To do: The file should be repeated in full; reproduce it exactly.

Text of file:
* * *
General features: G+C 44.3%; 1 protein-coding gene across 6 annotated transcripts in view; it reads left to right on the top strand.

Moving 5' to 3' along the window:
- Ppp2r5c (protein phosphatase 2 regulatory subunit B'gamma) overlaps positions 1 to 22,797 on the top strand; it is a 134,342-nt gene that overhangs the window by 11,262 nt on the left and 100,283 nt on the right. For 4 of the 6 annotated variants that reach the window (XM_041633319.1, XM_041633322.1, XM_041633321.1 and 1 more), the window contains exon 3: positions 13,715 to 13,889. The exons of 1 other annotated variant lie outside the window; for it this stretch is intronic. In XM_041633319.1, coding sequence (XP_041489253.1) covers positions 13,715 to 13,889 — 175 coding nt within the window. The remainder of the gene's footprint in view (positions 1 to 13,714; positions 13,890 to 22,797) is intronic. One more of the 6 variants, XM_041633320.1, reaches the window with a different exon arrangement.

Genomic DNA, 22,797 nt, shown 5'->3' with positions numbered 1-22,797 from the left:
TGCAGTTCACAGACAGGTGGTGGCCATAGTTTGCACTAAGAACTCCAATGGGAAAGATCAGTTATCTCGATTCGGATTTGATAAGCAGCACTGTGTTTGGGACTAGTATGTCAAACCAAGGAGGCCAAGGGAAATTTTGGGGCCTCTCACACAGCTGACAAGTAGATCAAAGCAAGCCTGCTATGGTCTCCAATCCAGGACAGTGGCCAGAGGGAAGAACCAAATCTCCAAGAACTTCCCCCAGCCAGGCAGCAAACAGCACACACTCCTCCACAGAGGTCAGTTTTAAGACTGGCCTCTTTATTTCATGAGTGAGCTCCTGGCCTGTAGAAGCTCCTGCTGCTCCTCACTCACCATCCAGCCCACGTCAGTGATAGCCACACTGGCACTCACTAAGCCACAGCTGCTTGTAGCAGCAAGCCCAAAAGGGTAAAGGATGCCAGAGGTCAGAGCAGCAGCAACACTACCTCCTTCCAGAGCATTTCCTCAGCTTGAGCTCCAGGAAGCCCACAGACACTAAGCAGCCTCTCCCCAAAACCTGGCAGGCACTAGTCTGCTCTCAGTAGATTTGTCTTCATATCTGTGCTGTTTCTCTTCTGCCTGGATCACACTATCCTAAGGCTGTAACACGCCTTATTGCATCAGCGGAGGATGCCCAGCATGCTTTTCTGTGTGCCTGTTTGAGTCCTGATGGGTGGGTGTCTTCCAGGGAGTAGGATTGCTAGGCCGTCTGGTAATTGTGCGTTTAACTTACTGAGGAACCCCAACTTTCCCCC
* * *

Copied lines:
General features: G+C 44.3%; 1 protein-coding gene across 6 annotated transcripts in view; it reads left to right on the top strand.

Moving 5' to 3' along the window:
- Ppp2r5c (protein phosphatase 2 regulatory subunit B'gamma) overlaps positions 1 to 22,797 on the top strand; it is a 134,342-nt gene that overhangs the window by 11,262 nt on the left and 100,283 nt on the right. For 4 of the 6 annotated variants that reach the window (XM_041633319.1, XM_041633322.1, XM_041633321.1 and 1 more), the window contains exon 3: positions 13,715 to 13,889. The exons of 1 other annotated variant lie outside the window; for it this stretch is intronic. In XM_041633319.1, coding sequence (XP_041489253.1) covers positions 13,715 to 13,889 — 175 coding nt within the window. The remainder of the gene's footprint in view (positions 1 to 13,714; positions 13,890 to 22,797) is intronic. One more of the 6 variants, XM_041633320.1, reaches the window with a different exon arrangement.

Genomic DNA, 22,797 nt, shown 5'->3' with positions numbered 1-22,797 from the left:
TGCAGTTCACAGACAGGTGGTGGCCATAGTTTGCACTAAGAACTCCAATGGGAAAGATCAGTTATCTCGATTCGGATTTGATAAGCAGCACTGTGTTTGGGACTAGTATGTCAAACCAAGGAGGCCAAGGGAAATTTTGGGGCCTCTCACACAGCTGACAAGTAGATCAAAGCAAGCCTGCTATGGTCTCCAATCCAGGACAGTGGCCAGAGGGAAGAACCAAATCTCCAAGAACTTCCCCCAGCCAGGCAGCAAACAGCACACACTCCTCCACAGAGGTCAGTTTTAAGACTGGCCTCTTTATTTCATGAGTGAGCTCCTGGCCTGTAGAAGCTCCTGCTGCTCCTCACTCACCATCCAGCCCACGTCAGTGATAGCCACACTGGCACTCACTAAGCCACAGCTGCTTGTAGCAGCAAGCCCAAAAGGGTAAAGGATGCCAGAGGTCAGAGCAGCAGCAACACTACCTCCTTCCAGAGCATTTCCTCAGCTTGAGCTCCAGGAAGCCCACAGACACTAAGCAGCCTCTCCCCAAAACCTGGCAGGCACTAGTCTGCTCTCAGTAGATTTGTCTTCATATCTGTGCTGTTTCTCTTCTGCCTGGATCACACTATCCTAAGGCTGTAACACGCCTTATTGCATCAGCGGAGGATGCCCAGCATGCTTTTCTGTGTGCCTGTTTGAGTCCTGATGGGTGGGTGTCTTCCAGGGAGTAGGATTGCTAGGCCGTCTGGTAATTGTGCGTTTAACTTACTGAGGAACCCCAACTTTCCCCC